Turkish Journal of Agriculture and Forestry




The present paper reports the contents of individual lipophilic antioxidants in fourteen species of edible common agricultural weeds, typical of agricultural areas such as fields and orchards. Young edible green aboveground parts of weeds were analyzed for their chlorophyll, carotenoid, and tocopherol qualitative profiles and contents. To the best of our knowledge, this is the first report on the complete lipophilic antioxidant composition of the edible weeds examined in this study. The results revealed that all examined leafy plant species are good sources of lipophilic antioxidants, the richest source being Urtica dioica (255.64 mg 100 $g^{-1}$ fwt), followed by Cardamine hirsuta (159.85 mg 100 $g^{-1}$ fwt), Cichorium intybus (150.87 mg 100 $g^{-1}$ fwt), Aegopodium podagraria (146.07 mg 100 $g^{-1}$ fwt), Taraxacum officinale (123.35 mg 100 $g^{-1}$ fwt), and Capsella bursa-pastoris (117.59 mg 100 $g^{-1}$ fwt), all with higher or similar contents compared to spinach (138.72 mg 100 $g^{-1}$ fwt), proving the value of these weeds for nutrition. The shoot vegetable Humulus lupulus had the lowest lipophilic antioxidant content (22.98 mg 100 $g^{-1}$ fwt), but this was still 3.8-fold higher than that of cultivated lettuce. Although all weeds examined in our study are valuable sources of health-promoting lipophilic antioxidants, comparison with cultivated spinach revealed that the general belief that all wild edible greens are richer in lipophilic antioxidants than cultivated leafy vegetables is not valid.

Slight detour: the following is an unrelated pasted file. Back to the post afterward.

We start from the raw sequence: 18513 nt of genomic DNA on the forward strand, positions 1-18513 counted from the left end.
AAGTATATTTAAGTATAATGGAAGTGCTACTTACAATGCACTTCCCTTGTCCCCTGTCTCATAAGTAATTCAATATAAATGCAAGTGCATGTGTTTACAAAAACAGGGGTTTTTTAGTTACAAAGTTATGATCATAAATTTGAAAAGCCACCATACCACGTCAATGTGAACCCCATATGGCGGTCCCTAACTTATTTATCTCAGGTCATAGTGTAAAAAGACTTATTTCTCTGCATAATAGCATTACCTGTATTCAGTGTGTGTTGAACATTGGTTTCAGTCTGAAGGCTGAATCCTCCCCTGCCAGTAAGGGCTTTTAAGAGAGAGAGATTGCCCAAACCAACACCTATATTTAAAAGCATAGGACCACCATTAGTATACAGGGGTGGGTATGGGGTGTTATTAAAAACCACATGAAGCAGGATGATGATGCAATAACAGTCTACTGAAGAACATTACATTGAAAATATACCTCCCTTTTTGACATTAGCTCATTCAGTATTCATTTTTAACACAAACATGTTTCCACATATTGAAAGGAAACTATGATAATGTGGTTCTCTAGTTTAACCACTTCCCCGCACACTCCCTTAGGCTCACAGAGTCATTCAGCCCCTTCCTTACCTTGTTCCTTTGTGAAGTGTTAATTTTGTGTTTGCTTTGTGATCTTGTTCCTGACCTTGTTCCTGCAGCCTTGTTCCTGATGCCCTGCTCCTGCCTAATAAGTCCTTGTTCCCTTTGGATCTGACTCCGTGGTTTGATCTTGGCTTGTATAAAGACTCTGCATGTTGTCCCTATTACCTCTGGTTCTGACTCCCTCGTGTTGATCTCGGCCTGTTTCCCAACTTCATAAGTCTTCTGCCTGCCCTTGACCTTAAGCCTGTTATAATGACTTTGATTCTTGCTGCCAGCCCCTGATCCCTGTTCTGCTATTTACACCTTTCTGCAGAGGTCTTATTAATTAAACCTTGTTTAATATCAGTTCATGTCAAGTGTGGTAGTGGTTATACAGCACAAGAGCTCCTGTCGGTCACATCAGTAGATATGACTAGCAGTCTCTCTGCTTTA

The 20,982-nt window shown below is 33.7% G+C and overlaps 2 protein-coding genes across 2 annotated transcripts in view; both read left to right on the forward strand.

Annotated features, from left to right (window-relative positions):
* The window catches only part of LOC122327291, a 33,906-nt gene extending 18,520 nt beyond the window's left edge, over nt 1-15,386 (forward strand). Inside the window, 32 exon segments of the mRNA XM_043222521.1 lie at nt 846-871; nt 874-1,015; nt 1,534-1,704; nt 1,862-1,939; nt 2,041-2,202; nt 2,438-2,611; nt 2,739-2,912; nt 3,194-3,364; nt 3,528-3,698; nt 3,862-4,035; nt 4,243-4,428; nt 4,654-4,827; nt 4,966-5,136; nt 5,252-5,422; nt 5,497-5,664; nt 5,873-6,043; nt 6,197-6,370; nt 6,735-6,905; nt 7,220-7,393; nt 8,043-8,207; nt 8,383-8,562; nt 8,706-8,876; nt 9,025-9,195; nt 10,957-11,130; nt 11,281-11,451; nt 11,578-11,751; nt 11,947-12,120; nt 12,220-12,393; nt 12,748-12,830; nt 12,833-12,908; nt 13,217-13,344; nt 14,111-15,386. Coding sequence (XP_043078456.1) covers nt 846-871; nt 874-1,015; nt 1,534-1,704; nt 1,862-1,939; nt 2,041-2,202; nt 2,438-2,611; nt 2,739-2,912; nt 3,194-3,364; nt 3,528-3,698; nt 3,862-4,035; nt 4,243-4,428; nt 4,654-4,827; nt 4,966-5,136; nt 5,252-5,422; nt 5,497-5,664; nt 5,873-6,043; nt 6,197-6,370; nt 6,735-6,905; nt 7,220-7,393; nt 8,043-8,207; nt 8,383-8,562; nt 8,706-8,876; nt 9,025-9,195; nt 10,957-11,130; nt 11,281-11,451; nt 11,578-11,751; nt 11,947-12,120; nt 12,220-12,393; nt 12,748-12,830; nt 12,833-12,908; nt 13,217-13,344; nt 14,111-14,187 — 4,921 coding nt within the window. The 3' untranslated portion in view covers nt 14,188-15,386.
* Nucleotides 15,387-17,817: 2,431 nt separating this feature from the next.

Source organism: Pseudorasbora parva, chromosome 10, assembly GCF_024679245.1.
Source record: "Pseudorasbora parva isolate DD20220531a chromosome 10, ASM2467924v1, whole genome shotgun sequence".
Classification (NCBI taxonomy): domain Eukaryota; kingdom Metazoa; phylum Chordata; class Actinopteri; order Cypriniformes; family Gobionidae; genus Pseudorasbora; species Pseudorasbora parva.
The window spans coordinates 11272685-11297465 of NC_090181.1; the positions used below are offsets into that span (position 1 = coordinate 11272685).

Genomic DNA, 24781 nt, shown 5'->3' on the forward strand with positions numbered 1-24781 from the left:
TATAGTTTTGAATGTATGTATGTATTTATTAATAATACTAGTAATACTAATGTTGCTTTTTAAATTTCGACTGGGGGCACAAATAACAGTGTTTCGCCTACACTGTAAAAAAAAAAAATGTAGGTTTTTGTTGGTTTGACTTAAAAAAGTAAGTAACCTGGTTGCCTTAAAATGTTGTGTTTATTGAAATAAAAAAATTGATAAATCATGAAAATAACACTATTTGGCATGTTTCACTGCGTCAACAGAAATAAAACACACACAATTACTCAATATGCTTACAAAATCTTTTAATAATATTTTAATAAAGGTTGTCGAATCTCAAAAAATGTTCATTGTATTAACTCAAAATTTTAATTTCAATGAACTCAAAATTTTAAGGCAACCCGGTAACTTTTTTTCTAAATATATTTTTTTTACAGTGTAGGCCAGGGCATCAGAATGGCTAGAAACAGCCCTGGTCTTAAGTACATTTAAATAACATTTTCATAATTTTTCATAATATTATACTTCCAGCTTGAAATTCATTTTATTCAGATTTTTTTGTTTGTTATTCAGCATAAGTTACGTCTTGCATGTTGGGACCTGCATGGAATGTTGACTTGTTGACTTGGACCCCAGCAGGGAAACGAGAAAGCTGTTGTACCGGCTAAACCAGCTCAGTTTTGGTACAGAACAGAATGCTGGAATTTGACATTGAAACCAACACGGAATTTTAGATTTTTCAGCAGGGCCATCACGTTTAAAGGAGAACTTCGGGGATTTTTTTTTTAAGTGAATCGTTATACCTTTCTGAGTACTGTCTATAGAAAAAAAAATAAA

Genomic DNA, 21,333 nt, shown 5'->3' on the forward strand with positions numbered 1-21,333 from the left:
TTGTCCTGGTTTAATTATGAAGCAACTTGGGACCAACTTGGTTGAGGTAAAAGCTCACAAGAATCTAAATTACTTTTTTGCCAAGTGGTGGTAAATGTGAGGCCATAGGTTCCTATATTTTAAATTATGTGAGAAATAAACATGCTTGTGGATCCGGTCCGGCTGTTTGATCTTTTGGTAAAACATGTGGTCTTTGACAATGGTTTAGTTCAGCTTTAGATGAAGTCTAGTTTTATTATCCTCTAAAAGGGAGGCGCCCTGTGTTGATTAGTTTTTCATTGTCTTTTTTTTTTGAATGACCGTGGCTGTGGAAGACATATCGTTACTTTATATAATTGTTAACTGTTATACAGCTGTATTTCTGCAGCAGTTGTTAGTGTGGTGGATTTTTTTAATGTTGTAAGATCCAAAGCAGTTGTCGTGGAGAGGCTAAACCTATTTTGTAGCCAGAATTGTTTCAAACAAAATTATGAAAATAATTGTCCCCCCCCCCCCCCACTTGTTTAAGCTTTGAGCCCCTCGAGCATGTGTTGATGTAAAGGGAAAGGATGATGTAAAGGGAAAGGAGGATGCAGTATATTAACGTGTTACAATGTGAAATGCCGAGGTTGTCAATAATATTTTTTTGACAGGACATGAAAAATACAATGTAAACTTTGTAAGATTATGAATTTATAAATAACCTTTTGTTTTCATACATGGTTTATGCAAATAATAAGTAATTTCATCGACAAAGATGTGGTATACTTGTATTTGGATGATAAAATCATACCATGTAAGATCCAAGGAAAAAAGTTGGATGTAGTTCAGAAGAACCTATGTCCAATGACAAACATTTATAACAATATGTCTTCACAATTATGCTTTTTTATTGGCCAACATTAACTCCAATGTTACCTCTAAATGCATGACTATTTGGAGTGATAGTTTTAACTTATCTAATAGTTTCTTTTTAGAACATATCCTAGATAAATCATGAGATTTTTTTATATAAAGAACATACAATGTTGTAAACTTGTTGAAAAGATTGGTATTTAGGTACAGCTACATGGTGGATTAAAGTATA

Edible weeds, wild vegetables, chlorophyll, carotenoid, tocopherol, lipophilic antioxidant

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